There are many challenges in delivering rural health services; this is particularly true for the delivery of palliative care. Previous work has identified consistent themes around end-of-life care, including caregiver burden in providing care, the importance of informal care networks and barriers imposed by geography. Despite these well-known barriers, few studies have explored the experience of palliative care in rural settings. The purpose of the present study was to compare the experiences of rural family caregivers actively providing end-of-life care to the experiences of their urban counterparts.
Caregivers' perceived health status, the experience of burden in caregiving, assessment of social supports and the pattern of formal care used by the terminally ill were explored using a consistent and standardized measurement approach. A cross-sectional survey study was conducted with 100 informal caregivers (44 rural, 56 urban) actively providing care to a terminally ill patient recruited from a publicly funded community agency located in northeastern Ontario, Canada. The telephone-based survey included questions assessing: (i) caregiver perceived burden (14-item instrument based on the Caregiver's Burden Scale in End-of-Life Care [CBS-EOLC]); (ii) perceived social support (modified version of the Multidimensional Scale of Perceived Social Support [MSPSS] consisting of 12 items); and (iii) functional status of the care recipient (assessed using the Eastern Collaborative Oncology Group performance scale).
Rural and urban caregivers were providing care to recipients with similar functional status; the majority of care recipients were either capable of all self-care or experiencing some limitation in self-care. No group differences were observed for caregiver perceived burden: both rural and urban caregivers reported low levels of burden (CBS-EOLC score of 26.5 [SD=8.1] and 25.0 [SD=9.2], respectively; p=0.41). Urban and rural caregivers also reported similarly high levels of social support (mean MSPSS total score of 4.3 [SD=0.7] and 4.1 [SD=0.8], respectively; p=0.40). Although caregivers across both settings reported using a comparable number of services (rural 4.8 [SD=1.9] vs urban 4.5 [SD=1.8]; p=0.39), the types of services used differed. Rural caregivers reported greater use of family physicians (65.1% vs 40.7%; p=0.02), emergency room visits (31.8% vs 13.0%; p=0.02) and pharmacy services (95.3% vs 70.4%; p=0.002), while urban caregivers reported greater use of caregiver respite services (29.6% vs 11.6%; p=0.03).
Through the use of standardized tools, this study explored the experiences of rural informal family caregivers providing palliative care in contrast to the experiences of their urban counterparts. The results of the present study suggest that while there are commonalities to the caregiving experience regardless of setting, key differences also exist. Thus, location is a factor to be considered when implementing palliative care programs and services.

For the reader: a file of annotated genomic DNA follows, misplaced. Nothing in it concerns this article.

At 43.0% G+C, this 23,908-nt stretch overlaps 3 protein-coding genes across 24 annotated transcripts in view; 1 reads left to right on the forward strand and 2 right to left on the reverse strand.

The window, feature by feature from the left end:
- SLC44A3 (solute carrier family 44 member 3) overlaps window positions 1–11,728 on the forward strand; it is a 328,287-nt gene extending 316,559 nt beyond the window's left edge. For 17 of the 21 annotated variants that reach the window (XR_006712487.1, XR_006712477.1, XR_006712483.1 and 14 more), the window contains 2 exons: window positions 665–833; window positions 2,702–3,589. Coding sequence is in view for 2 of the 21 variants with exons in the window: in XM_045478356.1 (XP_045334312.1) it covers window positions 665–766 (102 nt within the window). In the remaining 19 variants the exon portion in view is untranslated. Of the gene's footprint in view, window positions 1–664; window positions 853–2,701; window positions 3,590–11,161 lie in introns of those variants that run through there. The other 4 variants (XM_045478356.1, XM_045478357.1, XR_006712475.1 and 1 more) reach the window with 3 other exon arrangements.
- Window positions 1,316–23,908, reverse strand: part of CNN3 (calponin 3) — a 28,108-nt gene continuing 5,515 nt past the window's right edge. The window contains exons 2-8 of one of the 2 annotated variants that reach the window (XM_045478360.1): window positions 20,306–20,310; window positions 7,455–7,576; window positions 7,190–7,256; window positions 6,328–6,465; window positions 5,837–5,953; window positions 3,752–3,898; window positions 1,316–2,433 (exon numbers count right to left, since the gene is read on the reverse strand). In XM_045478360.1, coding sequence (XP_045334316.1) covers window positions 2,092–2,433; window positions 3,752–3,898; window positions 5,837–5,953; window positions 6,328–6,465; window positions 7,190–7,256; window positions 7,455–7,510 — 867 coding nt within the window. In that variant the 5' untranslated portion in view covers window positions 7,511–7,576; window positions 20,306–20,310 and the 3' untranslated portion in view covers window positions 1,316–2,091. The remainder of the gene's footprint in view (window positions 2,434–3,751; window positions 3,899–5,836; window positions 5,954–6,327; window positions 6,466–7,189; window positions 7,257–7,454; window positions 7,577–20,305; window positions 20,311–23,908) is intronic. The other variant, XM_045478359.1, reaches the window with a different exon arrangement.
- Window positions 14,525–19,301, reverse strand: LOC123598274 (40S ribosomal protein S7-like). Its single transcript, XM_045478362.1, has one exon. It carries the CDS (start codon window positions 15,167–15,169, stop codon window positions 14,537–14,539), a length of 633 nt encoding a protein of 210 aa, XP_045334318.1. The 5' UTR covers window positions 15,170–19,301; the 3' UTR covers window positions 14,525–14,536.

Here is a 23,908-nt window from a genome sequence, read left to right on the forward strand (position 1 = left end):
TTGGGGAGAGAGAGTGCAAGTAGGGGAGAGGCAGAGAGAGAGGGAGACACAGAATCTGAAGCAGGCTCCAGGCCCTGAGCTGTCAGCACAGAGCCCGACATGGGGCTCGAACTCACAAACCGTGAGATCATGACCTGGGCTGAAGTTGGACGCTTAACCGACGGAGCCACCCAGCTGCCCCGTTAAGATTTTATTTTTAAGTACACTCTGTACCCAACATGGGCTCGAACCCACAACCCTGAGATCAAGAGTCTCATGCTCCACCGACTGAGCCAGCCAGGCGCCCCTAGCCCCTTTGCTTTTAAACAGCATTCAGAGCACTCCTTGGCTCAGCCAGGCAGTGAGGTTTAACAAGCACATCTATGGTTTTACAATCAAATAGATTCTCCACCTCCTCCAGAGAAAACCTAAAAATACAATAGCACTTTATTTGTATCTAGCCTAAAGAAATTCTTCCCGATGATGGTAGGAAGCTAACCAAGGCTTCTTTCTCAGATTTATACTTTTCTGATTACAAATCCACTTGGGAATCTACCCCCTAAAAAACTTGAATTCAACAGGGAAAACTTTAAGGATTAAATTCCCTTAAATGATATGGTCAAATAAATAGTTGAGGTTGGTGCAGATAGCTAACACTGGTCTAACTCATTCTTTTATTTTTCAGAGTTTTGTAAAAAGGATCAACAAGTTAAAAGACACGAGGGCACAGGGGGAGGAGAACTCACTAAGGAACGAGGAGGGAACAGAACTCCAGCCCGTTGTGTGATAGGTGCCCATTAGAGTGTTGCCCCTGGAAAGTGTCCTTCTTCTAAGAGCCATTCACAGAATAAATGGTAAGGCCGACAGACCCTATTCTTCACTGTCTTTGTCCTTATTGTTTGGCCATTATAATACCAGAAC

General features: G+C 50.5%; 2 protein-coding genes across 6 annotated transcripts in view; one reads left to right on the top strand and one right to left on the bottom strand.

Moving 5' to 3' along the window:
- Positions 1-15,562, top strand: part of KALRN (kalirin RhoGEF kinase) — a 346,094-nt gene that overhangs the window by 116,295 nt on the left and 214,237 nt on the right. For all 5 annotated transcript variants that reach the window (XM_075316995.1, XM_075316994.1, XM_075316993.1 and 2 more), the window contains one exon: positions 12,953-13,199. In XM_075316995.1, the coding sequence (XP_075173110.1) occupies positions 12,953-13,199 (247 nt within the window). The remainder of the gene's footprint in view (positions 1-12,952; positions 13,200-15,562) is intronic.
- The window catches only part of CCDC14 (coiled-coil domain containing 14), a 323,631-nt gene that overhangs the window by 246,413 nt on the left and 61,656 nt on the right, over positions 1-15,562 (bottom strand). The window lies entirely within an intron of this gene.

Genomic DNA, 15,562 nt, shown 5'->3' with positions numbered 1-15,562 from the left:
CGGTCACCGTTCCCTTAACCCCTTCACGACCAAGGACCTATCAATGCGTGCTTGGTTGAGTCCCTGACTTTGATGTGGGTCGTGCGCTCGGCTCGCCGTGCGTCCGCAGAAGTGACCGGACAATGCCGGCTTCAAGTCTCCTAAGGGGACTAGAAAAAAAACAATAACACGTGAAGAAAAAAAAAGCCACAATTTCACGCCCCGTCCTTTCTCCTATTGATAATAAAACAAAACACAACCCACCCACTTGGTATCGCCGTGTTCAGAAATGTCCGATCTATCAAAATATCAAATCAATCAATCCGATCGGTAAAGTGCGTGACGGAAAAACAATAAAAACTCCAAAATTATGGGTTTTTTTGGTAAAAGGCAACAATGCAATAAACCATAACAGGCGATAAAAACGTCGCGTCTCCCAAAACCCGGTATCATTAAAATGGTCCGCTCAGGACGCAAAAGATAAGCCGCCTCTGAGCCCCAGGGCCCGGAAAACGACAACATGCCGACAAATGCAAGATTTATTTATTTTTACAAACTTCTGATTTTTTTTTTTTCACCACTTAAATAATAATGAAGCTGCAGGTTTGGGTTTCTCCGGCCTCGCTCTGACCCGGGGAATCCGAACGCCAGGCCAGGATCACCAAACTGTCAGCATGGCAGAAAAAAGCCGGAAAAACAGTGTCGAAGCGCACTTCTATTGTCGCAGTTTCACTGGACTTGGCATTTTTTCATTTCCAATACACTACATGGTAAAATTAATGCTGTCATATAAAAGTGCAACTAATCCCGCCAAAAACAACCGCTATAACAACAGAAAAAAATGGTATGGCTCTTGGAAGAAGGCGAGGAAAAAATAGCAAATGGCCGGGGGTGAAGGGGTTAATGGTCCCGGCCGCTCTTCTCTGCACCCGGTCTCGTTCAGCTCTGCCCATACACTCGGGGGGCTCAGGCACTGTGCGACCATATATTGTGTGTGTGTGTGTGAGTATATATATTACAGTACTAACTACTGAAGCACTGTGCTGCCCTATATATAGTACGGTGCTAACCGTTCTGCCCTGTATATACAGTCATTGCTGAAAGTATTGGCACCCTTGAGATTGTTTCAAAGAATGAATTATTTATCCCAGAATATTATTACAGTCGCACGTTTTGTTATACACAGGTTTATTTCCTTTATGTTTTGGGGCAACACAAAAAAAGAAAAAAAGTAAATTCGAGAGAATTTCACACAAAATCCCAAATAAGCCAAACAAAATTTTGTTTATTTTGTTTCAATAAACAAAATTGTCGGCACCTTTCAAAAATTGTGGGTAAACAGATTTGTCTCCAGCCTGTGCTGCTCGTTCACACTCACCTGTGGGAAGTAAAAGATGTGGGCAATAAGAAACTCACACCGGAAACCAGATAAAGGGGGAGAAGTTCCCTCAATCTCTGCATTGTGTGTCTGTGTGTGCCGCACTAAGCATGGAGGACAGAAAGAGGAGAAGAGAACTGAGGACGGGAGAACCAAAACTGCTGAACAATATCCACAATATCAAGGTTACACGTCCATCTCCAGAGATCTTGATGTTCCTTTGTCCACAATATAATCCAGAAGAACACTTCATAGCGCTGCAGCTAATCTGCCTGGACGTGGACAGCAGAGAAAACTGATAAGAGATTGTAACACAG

To describe and to determine the feasibility of a patient-specific academic detailing (PAD) smoking cessation (SC) program in a primary care setting.
Descriptive cohort feasibility study.
Pharmacists, physicians, nurse practitioners, and their patients.
Integrated pharmacists received basic academic detailing training and education on SC and then delivered PAD to prescribers using structured verbal education and written materials. Data were collected using structured forms.
Five main feasibility criteria were generated based on Canadian academic detailing programs: PAD coordinator time to train pharmacists less than 40 hours; median time of SC education per pharmacist less than 20 hours; median time per PAD session less than 60 minutes for initial visit; percentage of prescribers receiving PAD within 3 months greater than 50%; and number of new SC referrals to pharmacists at 6 months more than 10 patients per 1.0 full-time equivalent (FTE) pharmacist (total of approximately 30 patients).
Eight pharmacists (5.8 FTE) received basic academic detailing training and education on SC PAD. Forty-eight physicians and 9 nurse practitioners consented to participate in the study. The mean PAD coordinator training time was 29.1 hours. The median time for SC education was 3.1 hours. The median times for PAD sessions were 15 and 25 minutes for an initial visit and follow-up visit, respectively. The numbers of prescribers who had received PAD at 3 and 6 months were 50 of 64 (78.1%) and 57 of 64 (89.1%), respectively. The numbers of new SC referrals at 3 and 6 months were 11 patients per FTE pharmacist (total of 66 patients) and 34 patients per FTE pharmacist (total of 200 patients), respectively.
This study met the predetermined feasibility criteria with respect to the management, resources, process, and scientific components. Further study is warranted to determine whether PAD is more effective than conventional academic detailing.